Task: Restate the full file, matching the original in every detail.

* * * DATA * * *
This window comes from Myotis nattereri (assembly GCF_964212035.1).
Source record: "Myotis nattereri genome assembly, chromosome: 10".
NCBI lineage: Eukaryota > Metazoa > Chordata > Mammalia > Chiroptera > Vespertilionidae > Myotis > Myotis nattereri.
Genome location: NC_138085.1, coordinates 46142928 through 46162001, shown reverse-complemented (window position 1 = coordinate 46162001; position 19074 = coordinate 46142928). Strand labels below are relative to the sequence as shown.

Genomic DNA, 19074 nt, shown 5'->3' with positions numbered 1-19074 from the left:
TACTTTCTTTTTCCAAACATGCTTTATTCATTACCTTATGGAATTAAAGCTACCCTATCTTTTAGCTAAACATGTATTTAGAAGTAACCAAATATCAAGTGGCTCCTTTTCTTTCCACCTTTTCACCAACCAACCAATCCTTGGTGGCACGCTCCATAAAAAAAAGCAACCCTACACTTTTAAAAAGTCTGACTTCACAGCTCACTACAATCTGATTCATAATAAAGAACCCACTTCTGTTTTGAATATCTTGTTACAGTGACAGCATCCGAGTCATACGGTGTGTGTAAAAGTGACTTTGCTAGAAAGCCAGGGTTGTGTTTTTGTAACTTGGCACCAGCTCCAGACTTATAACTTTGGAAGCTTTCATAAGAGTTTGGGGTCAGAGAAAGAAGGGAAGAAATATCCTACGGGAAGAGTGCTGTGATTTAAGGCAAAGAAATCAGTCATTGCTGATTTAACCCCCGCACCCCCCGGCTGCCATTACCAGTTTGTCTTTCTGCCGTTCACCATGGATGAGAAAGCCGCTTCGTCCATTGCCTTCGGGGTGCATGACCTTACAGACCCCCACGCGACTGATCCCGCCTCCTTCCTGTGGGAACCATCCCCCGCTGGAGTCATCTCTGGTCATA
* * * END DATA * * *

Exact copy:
This window comes from Myotis nattereri (assembly GCF_964212035.1).
Source record: "Myotis nattereri genome assembly, chromosome: 10".
NCBI lineage: Eukaryota > Metazoa > Chordata > Mammalia > Chiroptera > Vespertilionidae > Myotis > Myotis nattereri.
Genome location: NC_138085.1, coordinates 46142928 through 46162001, shown reverse-complemented (window position 1 = coordinate 46162001; position 19074 = coordinate 46142928). Strand labels below are relative to the sequence as shown.

Genomic DNA, 19074 nt, shown 5'->3' with positions numbered 1-19074 from the left:
TACTTTCTTTTTCCAAACATGCTTTATTCATTACCTTATGGAATTAAAGCTACCCTATCTTTTAGCTAAACATGTATTTAGAAGTAACCAAATATCAAGTGGCTCCTTTTCTTTCCACCTTTTCACCAACCAACCAATCCTTGGTGGCACGCTCCATAAAAAAAAGCAACCCTACACTTTTAAAAAGTCTGACTTCACAGCTCACTACAATCTGATTCATAATAAAGAACCCACTTCTGTTTTGAATATCTTGTTACAGTGACAGCATCCGAGTCATACGGTGTGTGTAAAAGTGACTTTGCTAGAAAGCCAGGGTTGTGTTTTTGTAACTTGGCACCAGCTCCAGACTTATAACTTTGGAAGCTTTCATAAGAGTTTGGGGTCAGAGAAAGAAGGGAAGAAATATCCTACGGGAAGAGTGCTGTGATTTAAGGCAAAGAAATCAGTCATTGCTGATTTAACCCCCGCACCCCCCGGCTGCCATTACCAGTTTGTCTTTCTGCCGTTCACCATGGATGAGAAAGCCGCTTCGTCCATTGCCTTCGGGGTGCATGACCTTACAGACCCCCACGCGACTGATCCCGCCTCCTTCCTGTGGGAACCATCCCCCGCTGGAGTCATCTCTGGTCATA